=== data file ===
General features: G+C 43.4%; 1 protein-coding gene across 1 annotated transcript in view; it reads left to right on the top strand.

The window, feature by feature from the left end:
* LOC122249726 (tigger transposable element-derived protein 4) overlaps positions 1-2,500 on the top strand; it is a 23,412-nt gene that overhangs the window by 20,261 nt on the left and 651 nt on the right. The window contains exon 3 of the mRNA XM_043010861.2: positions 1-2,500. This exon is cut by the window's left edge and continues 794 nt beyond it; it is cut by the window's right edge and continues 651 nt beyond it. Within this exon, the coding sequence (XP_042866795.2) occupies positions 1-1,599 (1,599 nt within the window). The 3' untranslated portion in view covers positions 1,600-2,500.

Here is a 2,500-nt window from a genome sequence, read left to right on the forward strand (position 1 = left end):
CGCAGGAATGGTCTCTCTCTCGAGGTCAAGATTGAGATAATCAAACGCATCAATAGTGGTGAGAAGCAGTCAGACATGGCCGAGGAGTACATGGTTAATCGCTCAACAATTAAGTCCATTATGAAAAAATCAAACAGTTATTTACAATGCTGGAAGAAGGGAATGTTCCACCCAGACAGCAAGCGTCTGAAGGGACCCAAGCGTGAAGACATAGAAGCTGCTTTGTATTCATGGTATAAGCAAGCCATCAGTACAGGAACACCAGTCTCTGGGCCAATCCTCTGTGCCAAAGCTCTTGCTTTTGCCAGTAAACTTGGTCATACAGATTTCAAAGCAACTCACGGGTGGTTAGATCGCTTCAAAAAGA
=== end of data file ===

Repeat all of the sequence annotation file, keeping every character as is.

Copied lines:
General features: G+C 43.4%; 1 protein-coding gene across 1 annotated transcript in view; it reads left to right on the top strand.

The window, feature by feature from the left end:
* LOC122249726 (tigger transposable element-derived protein 4) overlaps positions 1-2,500 on the top strand; it is a 23,412-nt gene that overhangs the window by 20,261 nt on the left and 651 nt on the right. The window contains exon 3 of the mRNA XM_043010861.2: positions 1-2,500. This exon is cut by the window's left edge and continues 794 nt beyond it; it is cut by the window's right edge and continues 651 nt beyond it. Within this exon, the coding sequence (XP_042866795.2) occupies positions 1-1,599 (1,599 nt within the window). The 3' untranslated portion in view covers positions 1,600-2,500.

Here is a 2,500-nt window from a genome sequence, read left to right on the forward strand (position 1 = left end):
CGCAGGAATGGTCTCTCTCTCGAGGTCAAGATTGAGATAATCAAACGCATCAATAGTGGTGAGAAGCAGTCAGACATGGCCGAGGAGTACATGGTTAATCGCTCAACAATTAAGTCCATTATGAAAAAATCAAACAGTTATTTACAATGCTGGAAGAAGGGAATGTTCCACCCAGACAGCAAGCGTCTGAAGGGACCCAAGCGTGAAGACATAGAAGCTGCTTTGTATTCATGGTATAAGCAAGCCATCAGTACAGGAACACCAGTCTCTGGGCCAATCCTCTGTGCCAAAGCTCTTGCTTTTGCCAGTAAACTTGGTCATACAGATTTCAAAGCAACTCACGGGTGGTTAGATCGCTTCAAAAAGA